> neater, plus it would be simply a matter of plugging it back in once you've picked yourself of
    > the ground.

    I've messed around a lot with 3.5 jack sockets. They're rubbish. Come undone accidently, contacts
    fail & break, etc, etc.

    > and don't burn yourself on your soldering iron)

    That is nasty isn't it. I once picked up a hot soldering iron by the hot end with a firm grip :-(

    ~PB
     
  11. Just Zis Guy

    Just Zis Guy Guest

    Pete Biggs wrote:

    > Nevermind, it was just an extra idea.

    Yeah, understood. I have enough trouble already with bloody wires, though, without adding twisted
    joints :)

    --
    Guy
    ===
    I wonder if you wouldn't mind piecing out our imperfections with your thoughts; and while you're
    about it perhaps you could think when we talk of bicycles, that you see them printing their proud
    wheels i' the receiving earth; thanks awfully.

    http://www.highwaycode.gov.uk/09.shtml#103 http://www.highwaycode.gov.uk/09.shtml#104
     
  12. Danny Colyer

    Danny Colyer Guest

    Guy wrote:
    > I trust that any damage was restricted to your pride?

    The handlebar twisted slightly, but I discovered that when I checked the bike over before riding on
    and twisted it back again. I didn't find any serious damage - at least, not until I tried to ring
    the bell this morning!

    The bell had been mounted at the point where the underseat handlebar turns up, conveniently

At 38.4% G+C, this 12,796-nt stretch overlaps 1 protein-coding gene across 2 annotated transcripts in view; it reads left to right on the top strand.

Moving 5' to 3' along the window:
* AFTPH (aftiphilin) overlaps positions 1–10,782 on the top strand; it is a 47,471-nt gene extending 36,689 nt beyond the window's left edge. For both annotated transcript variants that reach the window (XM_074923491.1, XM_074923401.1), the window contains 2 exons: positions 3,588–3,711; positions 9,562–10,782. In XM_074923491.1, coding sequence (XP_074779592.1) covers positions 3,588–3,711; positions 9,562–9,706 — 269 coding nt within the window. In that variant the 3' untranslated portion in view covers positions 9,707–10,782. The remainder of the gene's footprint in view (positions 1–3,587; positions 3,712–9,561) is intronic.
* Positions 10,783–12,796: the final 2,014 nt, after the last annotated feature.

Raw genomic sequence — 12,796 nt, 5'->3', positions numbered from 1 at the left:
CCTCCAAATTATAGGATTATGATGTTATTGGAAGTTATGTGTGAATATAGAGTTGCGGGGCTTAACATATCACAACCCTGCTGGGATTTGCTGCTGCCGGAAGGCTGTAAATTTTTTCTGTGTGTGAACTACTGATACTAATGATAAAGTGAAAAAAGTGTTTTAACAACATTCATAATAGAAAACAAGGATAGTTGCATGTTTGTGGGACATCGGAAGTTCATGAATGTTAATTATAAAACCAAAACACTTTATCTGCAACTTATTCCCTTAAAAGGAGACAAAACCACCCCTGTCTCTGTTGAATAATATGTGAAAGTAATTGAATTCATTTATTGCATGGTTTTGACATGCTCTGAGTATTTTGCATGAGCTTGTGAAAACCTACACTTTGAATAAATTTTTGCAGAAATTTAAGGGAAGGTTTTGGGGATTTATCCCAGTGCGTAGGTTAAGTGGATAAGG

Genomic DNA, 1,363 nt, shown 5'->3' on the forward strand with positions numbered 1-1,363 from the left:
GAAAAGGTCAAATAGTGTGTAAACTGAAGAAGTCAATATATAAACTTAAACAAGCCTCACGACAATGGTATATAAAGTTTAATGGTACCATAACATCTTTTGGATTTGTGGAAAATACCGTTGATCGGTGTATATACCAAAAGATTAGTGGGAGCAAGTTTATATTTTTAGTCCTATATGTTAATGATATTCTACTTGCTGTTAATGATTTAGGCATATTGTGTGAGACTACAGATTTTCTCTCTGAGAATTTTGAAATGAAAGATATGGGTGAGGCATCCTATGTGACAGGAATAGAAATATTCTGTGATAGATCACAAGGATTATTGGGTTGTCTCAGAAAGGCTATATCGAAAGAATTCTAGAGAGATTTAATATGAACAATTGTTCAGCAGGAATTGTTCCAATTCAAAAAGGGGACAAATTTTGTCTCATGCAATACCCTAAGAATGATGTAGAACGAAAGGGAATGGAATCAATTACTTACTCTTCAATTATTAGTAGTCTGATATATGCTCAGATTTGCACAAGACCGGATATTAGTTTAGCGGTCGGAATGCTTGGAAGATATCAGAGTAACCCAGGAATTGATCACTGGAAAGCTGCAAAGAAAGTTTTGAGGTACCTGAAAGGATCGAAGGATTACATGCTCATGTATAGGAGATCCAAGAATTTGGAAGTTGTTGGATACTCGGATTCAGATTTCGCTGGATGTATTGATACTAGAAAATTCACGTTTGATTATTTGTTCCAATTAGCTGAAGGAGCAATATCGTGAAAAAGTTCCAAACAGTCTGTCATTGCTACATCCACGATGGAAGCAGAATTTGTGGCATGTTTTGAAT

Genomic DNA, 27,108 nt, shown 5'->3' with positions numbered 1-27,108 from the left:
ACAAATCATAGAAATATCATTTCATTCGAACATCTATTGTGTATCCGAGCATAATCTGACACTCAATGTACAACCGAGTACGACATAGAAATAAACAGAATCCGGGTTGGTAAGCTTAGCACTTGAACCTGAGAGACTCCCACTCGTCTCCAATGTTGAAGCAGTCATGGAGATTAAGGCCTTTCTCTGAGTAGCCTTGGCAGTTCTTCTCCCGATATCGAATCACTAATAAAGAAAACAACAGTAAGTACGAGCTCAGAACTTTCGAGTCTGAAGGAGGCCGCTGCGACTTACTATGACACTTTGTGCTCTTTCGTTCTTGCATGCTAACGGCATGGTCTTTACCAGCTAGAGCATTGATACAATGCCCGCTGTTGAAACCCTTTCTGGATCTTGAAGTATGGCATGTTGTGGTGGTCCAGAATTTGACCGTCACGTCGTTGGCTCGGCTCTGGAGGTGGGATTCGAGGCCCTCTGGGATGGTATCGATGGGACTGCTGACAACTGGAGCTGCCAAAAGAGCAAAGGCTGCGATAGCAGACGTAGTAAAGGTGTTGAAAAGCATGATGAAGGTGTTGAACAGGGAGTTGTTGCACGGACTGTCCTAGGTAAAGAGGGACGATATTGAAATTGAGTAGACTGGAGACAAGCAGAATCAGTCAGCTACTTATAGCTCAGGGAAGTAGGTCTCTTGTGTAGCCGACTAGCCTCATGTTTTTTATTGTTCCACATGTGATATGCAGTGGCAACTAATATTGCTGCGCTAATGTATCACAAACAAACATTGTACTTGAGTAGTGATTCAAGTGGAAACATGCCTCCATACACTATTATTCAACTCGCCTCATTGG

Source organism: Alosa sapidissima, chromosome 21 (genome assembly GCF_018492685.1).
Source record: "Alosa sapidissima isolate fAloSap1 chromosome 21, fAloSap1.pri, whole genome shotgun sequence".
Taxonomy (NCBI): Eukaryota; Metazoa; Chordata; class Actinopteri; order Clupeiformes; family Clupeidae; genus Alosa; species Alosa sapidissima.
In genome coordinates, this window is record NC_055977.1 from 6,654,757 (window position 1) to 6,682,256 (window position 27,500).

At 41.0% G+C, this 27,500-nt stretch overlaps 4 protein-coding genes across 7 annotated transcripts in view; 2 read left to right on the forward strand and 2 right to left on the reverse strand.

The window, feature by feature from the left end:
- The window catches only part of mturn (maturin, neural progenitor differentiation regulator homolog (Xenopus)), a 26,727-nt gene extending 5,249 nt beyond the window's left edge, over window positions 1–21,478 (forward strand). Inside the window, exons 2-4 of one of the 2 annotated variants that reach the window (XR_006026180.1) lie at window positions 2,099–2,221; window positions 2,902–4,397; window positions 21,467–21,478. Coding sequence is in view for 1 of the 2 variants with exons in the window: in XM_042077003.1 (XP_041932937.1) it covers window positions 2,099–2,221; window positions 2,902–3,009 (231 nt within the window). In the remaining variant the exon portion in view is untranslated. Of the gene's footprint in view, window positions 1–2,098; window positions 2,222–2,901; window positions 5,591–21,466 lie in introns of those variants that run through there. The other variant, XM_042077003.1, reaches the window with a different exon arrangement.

positioned for me to ring it with the heel of my hand. When I dropped the bike, the whole 40lb +
    weight landed on the bell. It's beyond repair.

    Fortunately I had a couple of spares lying around, so I've now fitted one of them. But it's not as
    good as the one I broke :-(

    --
    Danny Colyer (remove safety to reply) ( http://www.juggler.net/danny ) Recumbent cycle page:
    http://www.speedy5.freeserve.co.uk/recumbents/ "He who dares not offend cannot be honest." -
    Thomas Paine
     
  13. Danny Colyer

    Danny Colyer Guest

    James Annan wrote:
    > Routing the cable under some clothing would presumably solve the problem too, if it's possible.

    Yup, that's what I did today. It's such a simple solution - by letting a little more cable out of
    the battery bag, I had enough to route it under my Gore Tex instead of over. I can't believe I
    didn't think of it before.

    --
    Danny Colyer (remove safety to reply) ( http://www.juggler.net/danny ) Recumbent cycle page:
    http://www.speedy5.freeserve.co.uk/recumbents/ "He who dares not offend cannot be honest." -
    Thomas Paine
     
  14. Just Zis Guy

    Just Zis Guy Guest

    On Thu, 30 Jan 2003 21:46:01 -0000, "Danny Colyer" <[email protected]> wrote:

    >The bell had been mounted at the point where the underseat handlebar turns up, conveniently
    >positioned for me to ring it with the heel of my hand. When I dropped the bike, the whole 40lb +
    >weight landed on the bell. It's beyond repair.

    I was kind of wondering about the theory of handlebars as roll cage - surely the outside of the
    hands might sustain injuries? Anyway, I dropped mine today - I felt it go and put hand and foot
    down, so essentially I stood up and the bike didn't. I hurt my finger a little bit. I'm not so sure
    I could fall off an upright bike so painlessly!

    Guy
    ===
    ** WARNING ** This posting may contain traces of irony. http://www.chapmancentral.com (BT ADSL and
    dynamic DNS permitting)
    NOTE: BT Openworld have now blocked port 25 (without notice), so old mail addresses may no longer
    work. Apologies.